Is Life Still A Carabet?

“Come to the cabaret!” belted Liza Minnelli in the famous musical. But she forgot to say “please.”

Gotham cabarets – and the buoyant singers who perform in them – are becoming a hard sell.

With admission and drink minimums at New York niteries adding up to nearly as much as a Broadway ducat, audiences are getting scarcer – and more finicky. Spiraling production costs and fewer papers and critics are making the cabaret keylight a less enviable spot. Club owners are straining to stay in the black, and many performers are beginning to wonder if it’s worth the trouble.

“In the early ’70s, you got up and did some songs, and that was it,” says the performer Lee Roy Reams. Now, he says, “audiences expect almost a theatrical event from a cabaret act.”

That takes money – more than ever, thanks in part to union pay scales for musicians and less willingness on the part of club owners to help foot the bill.

“In the late ’50s and ’60s, clubs gave you more fringe benefits,” says veteran chanteuse Julie Wilson. “Any good venue had its own band. You just brought in your charts and worked with them. And many times they were nonunion.”

Now, most performers pick up the music tab themselves. Union scale varies from club to club, but a side musician at Michael’s Pub costs at least $500 a week, with the best players commanding much more. Anyone hiring a musician also must contribute to the union’s health and pension funds.

Add to the bill the cost of a musical director, arrangements and publicity, and a cabaret engagement becomes a major investment. Longtime nitery star Sylvia Syms spent $10,000 to produce her recent show at Michael’s Pub – not counting running expenses of $6,000 a week.

For her gig at the 175-seat Ballroom two years ago, Claiborne Cary spent close to $12,000. “But that engagement got me cast in an Off Broadway play and later in the Goodspeed Opera production of ‘Arthur, The Musical,'” she notes.

More often, a performer’s efforts go unnoticed. In 1960, New York City had seven major dailies covering the cabaret scene; today there are only four newspapers, counting the ailing Daily News.

Not surprisingly, 30 years ago “there were many more rooms around,” says Wilson. “You could run from one to another and build your following. Now, the choice is limited.”

Forced to connect

At stake is more than the art form itself; most cabaret performers say the grueling work provides a vital training ground for the legit stage. “Cabaret performing is so difficult because it’s so ephemeral and personal,” says David Staller, a legit actor who was seen on Broadway last year in the revival of “Cabaret.” “It forces a performer to connect with each person in the room.”

Partly for that reason, the cabaret beat goes on, in one form or another. “If you’re not in a show, then cabaret is the place to be,” says 26-year-old singer Marieann Meringolo. “You don’t make any money, but you learn your craft, build up an audience and a mailing list, and maybe get seen by agents and people who can make a difference.”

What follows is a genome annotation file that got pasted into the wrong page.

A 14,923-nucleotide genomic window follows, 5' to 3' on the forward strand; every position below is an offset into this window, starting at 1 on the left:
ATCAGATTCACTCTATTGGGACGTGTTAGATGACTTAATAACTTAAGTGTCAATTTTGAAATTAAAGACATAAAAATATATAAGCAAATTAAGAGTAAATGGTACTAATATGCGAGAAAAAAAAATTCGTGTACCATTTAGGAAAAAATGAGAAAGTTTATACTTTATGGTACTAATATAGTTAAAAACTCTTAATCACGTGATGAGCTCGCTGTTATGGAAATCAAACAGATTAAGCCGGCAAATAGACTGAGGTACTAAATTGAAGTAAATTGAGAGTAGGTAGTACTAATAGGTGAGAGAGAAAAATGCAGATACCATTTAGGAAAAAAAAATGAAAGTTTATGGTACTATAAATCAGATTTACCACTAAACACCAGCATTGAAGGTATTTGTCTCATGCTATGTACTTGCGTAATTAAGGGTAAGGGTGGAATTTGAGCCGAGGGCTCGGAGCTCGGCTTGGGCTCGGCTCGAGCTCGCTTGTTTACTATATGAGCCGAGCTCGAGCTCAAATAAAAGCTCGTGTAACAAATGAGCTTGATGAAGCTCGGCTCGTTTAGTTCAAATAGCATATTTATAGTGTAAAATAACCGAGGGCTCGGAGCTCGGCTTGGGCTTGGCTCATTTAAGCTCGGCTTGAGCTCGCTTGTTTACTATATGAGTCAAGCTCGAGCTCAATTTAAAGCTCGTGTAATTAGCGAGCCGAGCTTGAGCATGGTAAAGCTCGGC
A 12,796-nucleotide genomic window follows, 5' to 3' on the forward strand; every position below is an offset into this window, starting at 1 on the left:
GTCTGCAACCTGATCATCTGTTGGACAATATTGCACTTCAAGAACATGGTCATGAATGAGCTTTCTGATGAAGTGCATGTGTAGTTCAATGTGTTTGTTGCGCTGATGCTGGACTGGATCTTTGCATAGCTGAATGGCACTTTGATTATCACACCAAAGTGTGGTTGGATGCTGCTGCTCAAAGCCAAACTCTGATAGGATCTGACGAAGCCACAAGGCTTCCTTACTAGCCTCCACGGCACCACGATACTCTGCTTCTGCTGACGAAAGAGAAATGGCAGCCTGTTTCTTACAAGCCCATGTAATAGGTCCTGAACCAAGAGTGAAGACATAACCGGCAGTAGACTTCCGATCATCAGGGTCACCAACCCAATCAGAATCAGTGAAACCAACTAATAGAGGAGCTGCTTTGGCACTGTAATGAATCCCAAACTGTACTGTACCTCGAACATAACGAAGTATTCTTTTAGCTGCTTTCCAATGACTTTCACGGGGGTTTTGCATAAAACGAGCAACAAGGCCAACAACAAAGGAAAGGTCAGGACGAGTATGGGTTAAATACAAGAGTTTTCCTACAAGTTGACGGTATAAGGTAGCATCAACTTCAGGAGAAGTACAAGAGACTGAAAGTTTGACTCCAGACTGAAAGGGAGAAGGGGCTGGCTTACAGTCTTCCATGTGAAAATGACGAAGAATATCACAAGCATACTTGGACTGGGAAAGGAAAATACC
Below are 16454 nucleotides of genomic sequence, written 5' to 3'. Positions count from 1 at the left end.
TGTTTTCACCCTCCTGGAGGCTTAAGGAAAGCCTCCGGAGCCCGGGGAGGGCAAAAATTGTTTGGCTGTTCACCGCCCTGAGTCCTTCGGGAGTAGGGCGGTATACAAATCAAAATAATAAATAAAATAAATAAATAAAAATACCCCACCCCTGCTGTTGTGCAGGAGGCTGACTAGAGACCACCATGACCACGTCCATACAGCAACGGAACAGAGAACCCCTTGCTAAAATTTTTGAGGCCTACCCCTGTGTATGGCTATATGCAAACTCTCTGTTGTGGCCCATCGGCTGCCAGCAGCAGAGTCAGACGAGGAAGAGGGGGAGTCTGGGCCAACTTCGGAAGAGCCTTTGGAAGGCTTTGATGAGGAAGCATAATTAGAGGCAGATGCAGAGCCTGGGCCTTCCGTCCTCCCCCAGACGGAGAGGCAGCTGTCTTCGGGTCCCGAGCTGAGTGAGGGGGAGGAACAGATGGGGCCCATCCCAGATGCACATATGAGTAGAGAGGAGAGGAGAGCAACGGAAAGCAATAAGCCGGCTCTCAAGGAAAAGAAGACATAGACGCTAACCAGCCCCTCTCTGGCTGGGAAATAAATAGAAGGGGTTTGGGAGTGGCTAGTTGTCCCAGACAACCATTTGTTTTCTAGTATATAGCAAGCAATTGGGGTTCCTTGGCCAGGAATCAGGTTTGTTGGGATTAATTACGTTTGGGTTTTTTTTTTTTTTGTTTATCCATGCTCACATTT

No built-in auds

But these days, she adds, “cabarets don’t have built-in audiences. You really have to hustle to build up a following.”

Reams, who was featured for over seven years in the Broadway production of “42nd Street,” candidly admits that “I’d starve if I depended on cabaret for a living.” He says it costs about $1,000 to arrange and copy a song. “If you want 15 new arrangements, well, you figure the arithmetic.”

An established name like Marilyn Sokol can at least break even for most engagements but relies on legit stages to turn a profit. Sokol has taken her new one-woman show, “Guilt Without Sex,” to the Off Broadway Theater Arielle. She’s managed to profit by making seats available through the reduced-price structure of Theater Development Fund and by selling tickets in the 75-seat house for $8.50. “It’s a small nut,” she says. “If the reviews are good, maybe we’ll move it.”

Besides four bare walls, clubs generally provide only a sound and light man. New acts can expect at best a percentage of the music cover; some venues, like J’s, pay performers guarantees of about $500 per night. “I’m here to encourage artists,” says owner Judy Barnett, who is also a performer.

“We’ll never be millionaires,” says Eighty-Eight’s owner Erv Raible, a former Cincinnati school teacher who moved to New York 12 years ago and has opened four clubs in that time. He provides performers with inhouse press and pays them the door, less $1 per admission. “It’s a good system,” he says. “If the artist fills the house, they can rack up. If not, the club doesn’t lose.”

A similar system is used by Rick Panson, owner of the Duplex, a 55-seat club once owned by Raible. Panson is considering making performers responsible for a minimum number of drinks. If that guarantee is not met, the difference comes out of the artists’ door take. Most of Panson’s profits come from the active piano bar on the venue’s first floor. “I have to remember that this is a business,” he says.

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